Uterine Transplant: A Breakthrough for Making Moms


DALLAS, Texas (Ivanhoe Newswire) — If you’ve been trying to have a baby but are having problems conceiving, you are not alone. In fact, one in five women are unable to get pregnant after one-year of trying. There are many reasons. The most common cause of female infertility is failure to ovulate. There are many treatment options, including IVF. But what about those women who suffer from other conditions that are not treatable? What are their options? Until now, they were faced with surrogacy or adoption. But as Ivanhoe reports, there is another way. Uterine transplant

Finally! Little Indy Pearl Edwards made her appearance in the world. It took her parents three years to reach this moment.

Indy Pearl’s mom says, “It’s still surreal to me. I get to wake up with her every morning and be like, oh my gosh, you’re mine forever.”

Kayla, was born with uterine-factory infertility. Her uterus just didn’t function correctly.

“Uterine-factory infertility has for a long, long time been considered the last barrier of infertility. These are women that thought that they would never, ever become pregnant and carry a child and they adapted their lives to that, but it was devastating for them.” Explains Liza Johannesson, MD, Gynecological Surgeon at Baylor University Medical Center in Dallas.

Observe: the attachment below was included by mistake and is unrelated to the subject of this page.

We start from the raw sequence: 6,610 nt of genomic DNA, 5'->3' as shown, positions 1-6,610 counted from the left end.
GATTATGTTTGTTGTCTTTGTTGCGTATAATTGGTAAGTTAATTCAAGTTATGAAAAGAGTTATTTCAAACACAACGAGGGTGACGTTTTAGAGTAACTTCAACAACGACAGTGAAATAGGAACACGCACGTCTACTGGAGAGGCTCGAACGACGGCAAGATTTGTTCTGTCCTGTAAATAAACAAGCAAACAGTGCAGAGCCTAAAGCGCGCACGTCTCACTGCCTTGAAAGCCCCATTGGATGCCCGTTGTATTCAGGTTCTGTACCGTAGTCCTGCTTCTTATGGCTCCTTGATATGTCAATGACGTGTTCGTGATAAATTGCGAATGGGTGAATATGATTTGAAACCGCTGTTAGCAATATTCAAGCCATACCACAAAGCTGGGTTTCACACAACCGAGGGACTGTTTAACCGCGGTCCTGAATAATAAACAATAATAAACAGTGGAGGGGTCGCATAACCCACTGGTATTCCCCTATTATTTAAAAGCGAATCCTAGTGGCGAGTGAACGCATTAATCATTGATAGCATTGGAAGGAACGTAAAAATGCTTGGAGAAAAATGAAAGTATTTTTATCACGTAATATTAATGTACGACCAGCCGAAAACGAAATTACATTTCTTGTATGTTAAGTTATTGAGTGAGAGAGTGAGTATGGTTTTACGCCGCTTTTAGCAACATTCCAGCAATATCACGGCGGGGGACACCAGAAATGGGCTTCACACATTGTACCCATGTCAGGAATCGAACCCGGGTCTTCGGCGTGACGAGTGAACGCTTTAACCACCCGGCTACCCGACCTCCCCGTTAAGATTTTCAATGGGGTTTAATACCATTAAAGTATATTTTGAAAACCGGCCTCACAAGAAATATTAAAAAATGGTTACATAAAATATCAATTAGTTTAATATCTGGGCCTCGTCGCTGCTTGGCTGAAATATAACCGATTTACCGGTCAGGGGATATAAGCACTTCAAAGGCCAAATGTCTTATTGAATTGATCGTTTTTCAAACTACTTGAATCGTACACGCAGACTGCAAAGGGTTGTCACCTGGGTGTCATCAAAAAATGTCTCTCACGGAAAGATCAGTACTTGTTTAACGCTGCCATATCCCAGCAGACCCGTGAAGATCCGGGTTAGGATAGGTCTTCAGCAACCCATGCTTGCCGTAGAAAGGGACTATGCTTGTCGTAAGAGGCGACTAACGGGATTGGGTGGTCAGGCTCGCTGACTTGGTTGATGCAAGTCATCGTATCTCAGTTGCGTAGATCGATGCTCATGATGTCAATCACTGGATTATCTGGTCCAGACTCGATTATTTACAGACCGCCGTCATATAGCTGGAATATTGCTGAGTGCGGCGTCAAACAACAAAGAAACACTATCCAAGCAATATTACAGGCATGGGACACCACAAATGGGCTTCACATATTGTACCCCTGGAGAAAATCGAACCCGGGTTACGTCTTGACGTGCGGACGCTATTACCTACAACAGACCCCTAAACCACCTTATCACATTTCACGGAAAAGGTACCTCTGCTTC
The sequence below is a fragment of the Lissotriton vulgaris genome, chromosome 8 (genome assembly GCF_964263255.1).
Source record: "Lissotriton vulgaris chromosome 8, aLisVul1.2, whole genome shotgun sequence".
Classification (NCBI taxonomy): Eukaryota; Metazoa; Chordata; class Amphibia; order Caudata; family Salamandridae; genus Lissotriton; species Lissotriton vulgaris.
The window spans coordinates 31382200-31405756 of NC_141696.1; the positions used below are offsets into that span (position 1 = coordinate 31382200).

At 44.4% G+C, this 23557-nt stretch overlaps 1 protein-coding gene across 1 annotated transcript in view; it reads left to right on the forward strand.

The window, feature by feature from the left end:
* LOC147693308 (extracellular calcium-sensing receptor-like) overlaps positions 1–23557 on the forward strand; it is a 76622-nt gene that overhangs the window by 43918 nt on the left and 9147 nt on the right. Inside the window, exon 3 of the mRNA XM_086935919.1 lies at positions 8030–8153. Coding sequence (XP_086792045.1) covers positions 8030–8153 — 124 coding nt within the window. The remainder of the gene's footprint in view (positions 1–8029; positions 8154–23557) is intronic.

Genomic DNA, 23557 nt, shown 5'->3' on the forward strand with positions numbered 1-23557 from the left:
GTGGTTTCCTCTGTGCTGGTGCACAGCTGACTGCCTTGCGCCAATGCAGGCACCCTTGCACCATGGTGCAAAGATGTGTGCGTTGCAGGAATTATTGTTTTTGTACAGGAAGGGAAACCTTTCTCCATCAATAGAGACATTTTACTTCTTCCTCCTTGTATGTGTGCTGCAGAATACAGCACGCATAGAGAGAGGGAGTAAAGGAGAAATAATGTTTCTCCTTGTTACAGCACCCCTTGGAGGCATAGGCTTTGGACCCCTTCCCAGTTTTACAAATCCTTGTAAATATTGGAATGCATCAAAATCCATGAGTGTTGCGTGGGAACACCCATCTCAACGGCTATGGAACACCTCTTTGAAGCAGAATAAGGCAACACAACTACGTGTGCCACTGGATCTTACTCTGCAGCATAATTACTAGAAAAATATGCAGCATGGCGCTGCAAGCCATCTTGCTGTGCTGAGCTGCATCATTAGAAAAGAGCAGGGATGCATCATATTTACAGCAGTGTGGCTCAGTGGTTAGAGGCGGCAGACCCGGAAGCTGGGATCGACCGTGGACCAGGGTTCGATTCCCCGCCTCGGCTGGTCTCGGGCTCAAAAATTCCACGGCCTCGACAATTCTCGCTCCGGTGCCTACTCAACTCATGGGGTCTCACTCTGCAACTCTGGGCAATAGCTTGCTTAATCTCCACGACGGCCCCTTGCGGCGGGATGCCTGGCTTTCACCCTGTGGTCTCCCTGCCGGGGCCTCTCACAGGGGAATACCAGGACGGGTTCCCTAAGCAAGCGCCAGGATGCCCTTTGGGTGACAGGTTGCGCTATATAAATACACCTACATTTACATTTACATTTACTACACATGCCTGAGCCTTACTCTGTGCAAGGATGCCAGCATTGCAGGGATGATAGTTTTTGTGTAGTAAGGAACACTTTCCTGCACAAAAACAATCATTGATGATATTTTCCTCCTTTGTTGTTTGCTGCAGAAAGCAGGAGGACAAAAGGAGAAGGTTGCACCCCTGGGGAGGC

An untreatable condition until recently.

Doctor Johannesson says, “A uterine transplantation will give you the ability to carry a pregnancy and to deliver your own child.”

Ob/gyn Liza Johannesson at Baylor University Medical Center is part of a team studying whether or not a uterine transplant from either a living or deceased donor, is a good option for women like Kayla.  They found that out of 33 women who received a transplant, 21 babies have been born.

“When you can actually get them pregnant and then deliver, the amount of joy you, you can’t describe that. It’s fantastic,” says Doctor Johannesson.

Three months after her uterine transplant, Kayla tried her first round of IVF. It didn’t work. Two more rounds, still no pregnancy. Then on their last try, with their last embryo …Kayla says, “I didn’t even think I was pregnant. I had no symptoms. I was like, it didn’t work. And I remember taking a pregnancy test and literally having a panic attack. Like, oh my gosh, we saw the words, pregnant and it was amazing.”

Her pregnancy went as planned and now … Kayla says, “I feel like I’m literally holding a miracle every day.”

The best candidates for a uterine transplant are healthy women between the ages of 20 and 40. After having the baby, women can decide whether to try for a second child or have the transplanted uterus removed.

Contributors to this news report include: Marsha Lewis, Producer; Roque Correa, Deke Jones, Videographer




REPORT #3022